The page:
Overnight Parking–Providence City Council

The Dreaded Orange Tag

From all the fuss on the internets I thought there would be a crowd at City Hall where a plan for citywide resident permit parking was on the agenda.

I went to a very crowded and contentious meeting several years ago where the Summit Neighborhood Association had scores of people lined up to oppose resident overnight parking. I had all my arguments ready this time, but there was no one to argue with.

About fifteen members of the public were there, several of us took the signs handed out by a supporter. Since we were not allowed to speak, we held them up.

For two hours.

I did not see any parking opponents, for what that’s worth.
The acoustics were terrible and I heard very little of what the City Council members said, although the chairman kept pointing his finger at the man who was describing how the plan would work.  It was kind of like watching a silent movie without captions.

I had a lot of time to think–approximately 120 minutes, but who’s counting?

One intense internet brushfire going today concerned the $100 fee for the proposed permit. A new tax. How dare they?

But it’s actually a money saver, here’s why–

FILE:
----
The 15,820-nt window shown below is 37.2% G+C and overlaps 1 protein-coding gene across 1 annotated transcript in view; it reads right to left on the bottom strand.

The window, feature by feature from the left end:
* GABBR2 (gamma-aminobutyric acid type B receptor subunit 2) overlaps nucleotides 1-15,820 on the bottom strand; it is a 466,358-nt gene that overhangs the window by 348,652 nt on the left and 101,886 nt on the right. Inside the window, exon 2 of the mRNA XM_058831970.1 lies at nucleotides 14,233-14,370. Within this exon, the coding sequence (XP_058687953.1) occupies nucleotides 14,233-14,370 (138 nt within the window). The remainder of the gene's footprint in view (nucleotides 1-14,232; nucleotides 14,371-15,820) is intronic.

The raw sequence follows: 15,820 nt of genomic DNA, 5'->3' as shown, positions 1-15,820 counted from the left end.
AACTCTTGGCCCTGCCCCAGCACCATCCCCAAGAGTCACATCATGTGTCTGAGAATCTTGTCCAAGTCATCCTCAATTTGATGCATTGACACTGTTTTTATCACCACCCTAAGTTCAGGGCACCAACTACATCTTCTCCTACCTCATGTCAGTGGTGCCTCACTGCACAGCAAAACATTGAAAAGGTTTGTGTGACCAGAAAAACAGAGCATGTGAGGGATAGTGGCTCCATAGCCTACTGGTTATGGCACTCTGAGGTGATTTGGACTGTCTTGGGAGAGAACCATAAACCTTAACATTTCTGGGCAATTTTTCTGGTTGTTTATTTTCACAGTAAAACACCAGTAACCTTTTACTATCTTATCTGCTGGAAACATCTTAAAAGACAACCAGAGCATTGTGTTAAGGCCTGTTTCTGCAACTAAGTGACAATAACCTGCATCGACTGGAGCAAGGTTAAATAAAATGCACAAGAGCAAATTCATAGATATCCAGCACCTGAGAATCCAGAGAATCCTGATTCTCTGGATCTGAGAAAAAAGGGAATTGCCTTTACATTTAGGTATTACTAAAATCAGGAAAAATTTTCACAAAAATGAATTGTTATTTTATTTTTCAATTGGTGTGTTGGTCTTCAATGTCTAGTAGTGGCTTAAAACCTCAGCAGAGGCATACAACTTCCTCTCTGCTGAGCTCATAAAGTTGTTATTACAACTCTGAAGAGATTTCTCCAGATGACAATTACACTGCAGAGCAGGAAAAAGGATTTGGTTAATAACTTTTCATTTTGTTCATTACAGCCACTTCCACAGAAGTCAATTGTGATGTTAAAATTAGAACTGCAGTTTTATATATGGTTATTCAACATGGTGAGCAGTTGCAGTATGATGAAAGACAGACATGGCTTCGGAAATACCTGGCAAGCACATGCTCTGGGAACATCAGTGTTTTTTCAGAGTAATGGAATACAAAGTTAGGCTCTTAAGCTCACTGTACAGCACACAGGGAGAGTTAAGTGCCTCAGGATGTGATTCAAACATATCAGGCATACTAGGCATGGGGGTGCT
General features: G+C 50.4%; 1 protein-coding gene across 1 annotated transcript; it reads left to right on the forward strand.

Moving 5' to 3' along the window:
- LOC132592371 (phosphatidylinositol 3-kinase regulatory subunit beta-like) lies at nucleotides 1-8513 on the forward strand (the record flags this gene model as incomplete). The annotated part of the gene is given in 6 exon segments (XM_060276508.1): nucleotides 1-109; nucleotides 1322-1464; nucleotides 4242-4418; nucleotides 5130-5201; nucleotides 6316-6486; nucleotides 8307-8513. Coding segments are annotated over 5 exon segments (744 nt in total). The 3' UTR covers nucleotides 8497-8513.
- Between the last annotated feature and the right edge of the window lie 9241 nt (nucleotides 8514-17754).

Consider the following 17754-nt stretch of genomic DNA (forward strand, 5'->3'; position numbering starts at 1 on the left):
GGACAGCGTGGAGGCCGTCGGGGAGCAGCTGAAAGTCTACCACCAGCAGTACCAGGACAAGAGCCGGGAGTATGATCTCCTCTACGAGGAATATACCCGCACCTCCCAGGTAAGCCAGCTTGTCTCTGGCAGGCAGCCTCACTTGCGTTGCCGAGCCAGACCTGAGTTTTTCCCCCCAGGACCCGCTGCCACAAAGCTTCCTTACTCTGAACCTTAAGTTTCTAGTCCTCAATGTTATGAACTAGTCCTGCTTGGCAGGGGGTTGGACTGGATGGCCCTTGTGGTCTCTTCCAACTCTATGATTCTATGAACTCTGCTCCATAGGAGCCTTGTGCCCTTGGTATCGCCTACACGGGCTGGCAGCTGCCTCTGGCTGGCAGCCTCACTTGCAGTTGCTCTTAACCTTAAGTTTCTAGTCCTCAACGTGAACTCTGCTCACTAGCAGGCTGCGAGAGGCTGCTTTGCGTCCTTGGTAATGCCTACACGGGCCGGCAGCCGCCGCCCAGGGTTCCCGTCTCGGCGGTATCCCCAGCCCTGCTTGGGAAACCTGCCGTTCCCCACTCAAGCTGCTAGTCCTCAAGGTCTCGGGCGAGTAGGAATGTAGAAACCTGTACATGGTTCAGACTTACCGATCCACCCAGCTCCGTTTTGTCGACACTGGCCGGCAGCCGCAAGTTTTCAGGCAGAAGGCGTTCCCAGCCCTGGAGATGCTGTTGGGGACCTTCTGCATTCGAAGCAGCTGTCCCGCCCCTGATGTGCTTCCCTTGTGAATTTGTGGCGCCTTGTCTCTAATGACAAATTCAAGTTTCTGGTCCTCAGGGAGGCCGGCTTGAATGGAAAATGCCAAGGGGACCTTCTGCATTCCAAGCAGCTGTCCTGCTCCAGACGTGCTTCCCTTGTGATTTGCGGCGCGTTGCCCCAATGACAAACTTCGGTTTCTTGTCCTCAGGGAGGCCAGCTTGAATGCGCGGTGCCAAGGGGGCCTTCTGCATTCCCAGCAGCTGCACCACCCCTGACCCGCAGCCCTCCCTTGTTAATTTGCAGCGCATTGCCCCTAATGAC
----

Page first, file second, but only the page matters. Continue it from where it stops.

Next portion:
If you have a space on your property to park your car, you don’t need to buy a permit. Just keep on parking your car in the same place.

If you don’t have a space and are renting, and you pay less than $10 a month, that’s awesome. What a good deal. Don’t buy a permit. Keep on renting.

If your parking is not secure and convenient, you are probably paying much more than $100 a year, and getting the occasional parking ticket as well. You’ll save money with a permit.

I’m not unbiased. My house was built in 1918 and it was assumed you’d just hop on the trolley if you needed to go anywhere. Maybe you could park your machine on the street if you could afford one.

Those days are gone, but the houses remain. More meetings are planned.

21 thoughts on “Overnight Parking–Providence City Council

  1. I always disliked having a car when I lived in NYC in the 60’s and early 70’s-actually I never owned one until I got out of the service in 1971,and that was a 1960 Ford Comet my father in law gave us because it was just sitting in a garage-he was still a merchant seaman as was my brother in law,so they couldn’t do much driving.
    The Comet SUCKED as a car.
    Anyway,I much preferred the rapid transit system-if you wanted to go out and get loaded,no big deal(I once passed out drunk on the subway and made three trips between the Bronx and Brooklyn before I woke up.Still had my wallet too.)The trains ran all day and night and you didn’t have robocops with submachine guns all over the place.Sometimes you’d see a bored looking transit cop on the train.
    Of course,NYC wasn’t the disgusting Lego-looking rip off kingdom

  2. it is today.Everything is plasticized,and Times Square is like Disney World-it used to be seedy and somewhat dangerous,but never boring.
    I like the idea of overnight parking for residents-even if you have a place off street if you have visitors they can use your property and you can use the curb.
    I visit Pittsburgh now and then and they don’t even have parking bans when it snows.